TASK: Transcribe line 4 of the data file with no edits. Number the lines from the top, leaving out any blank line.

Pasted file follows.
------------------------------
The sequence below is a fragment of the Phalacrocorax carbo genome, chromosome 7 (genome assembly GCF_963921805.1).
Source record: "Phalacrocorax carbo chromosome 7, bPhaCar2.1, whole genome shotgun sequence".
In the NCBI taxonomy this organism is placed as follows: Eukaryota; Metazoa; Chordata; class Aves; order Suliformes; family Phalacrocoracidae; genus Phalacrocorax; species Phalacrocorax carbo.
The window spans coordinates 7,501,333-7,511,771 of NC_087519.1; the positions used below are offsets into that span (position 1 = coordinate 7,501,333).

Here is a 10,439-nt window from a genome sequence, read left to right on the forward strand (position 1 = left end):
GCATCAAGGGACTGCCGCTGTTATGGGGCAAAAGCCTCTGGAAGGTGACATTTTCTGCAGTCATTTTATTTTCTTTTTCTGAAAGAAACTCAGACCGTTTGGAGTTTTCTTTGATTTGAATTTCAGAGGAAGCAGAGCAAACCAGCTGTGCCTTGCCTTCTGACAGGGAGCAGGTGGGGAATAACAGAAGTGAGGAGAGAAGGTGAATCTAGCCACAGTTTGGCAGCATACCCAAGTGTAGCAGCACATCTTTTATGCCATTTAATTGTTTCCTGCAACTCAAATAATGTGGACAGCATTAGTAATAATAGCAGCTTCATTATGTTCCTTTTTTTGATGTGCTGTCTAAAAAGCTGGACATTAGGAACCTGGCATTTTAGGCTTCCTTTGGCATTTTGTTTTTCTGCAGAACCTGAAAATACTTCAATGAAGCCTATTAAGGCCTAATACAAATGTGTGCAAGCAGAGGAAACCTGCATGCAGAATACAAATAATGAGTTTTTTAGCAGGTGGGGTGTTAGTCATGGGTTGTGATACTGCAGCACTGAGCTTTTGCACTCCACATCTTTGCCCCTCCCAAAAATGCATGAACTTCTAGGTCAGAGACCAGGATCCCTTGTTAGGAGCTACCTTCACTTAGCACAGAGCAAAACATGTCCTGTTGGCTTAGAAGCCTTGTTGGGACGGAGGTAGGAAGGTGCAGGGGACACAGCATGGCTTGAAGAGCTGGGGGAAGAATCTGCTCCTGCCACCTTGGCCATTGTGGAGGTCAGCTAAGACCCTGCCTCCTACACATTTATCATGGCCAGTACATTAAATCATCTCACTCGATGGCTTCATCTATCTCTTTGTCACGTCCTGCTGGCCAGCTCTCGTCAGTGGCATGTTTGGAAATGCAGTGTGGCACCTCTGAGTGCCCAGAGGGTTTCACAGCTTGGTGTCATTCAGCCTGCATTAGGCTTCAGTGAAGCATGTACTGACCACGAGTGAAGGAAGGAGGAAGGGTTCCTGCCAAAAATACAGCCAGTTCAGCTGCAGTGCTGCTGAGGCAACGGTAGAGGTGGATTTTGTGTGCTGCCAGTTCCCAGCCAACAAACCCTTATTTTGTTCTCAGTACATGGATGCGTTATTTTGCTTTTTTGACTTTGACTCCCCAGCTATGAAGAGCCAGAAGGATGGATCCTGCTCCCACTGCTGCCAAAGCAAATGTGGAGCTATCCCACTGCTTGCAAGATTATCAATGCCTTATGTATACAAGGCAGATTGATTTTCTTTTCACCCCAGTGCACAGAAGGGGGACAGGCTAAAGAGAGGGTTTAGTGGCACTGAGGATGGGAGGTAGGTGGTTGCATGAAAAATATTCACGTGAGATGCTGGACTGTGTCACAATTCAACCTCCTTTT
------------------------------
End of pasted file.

The window spans coordinates 7,501,333-7,511,771 of NC_087519.1; the positions used below are offsets into that span (position 1 = coordinate 7,501,333).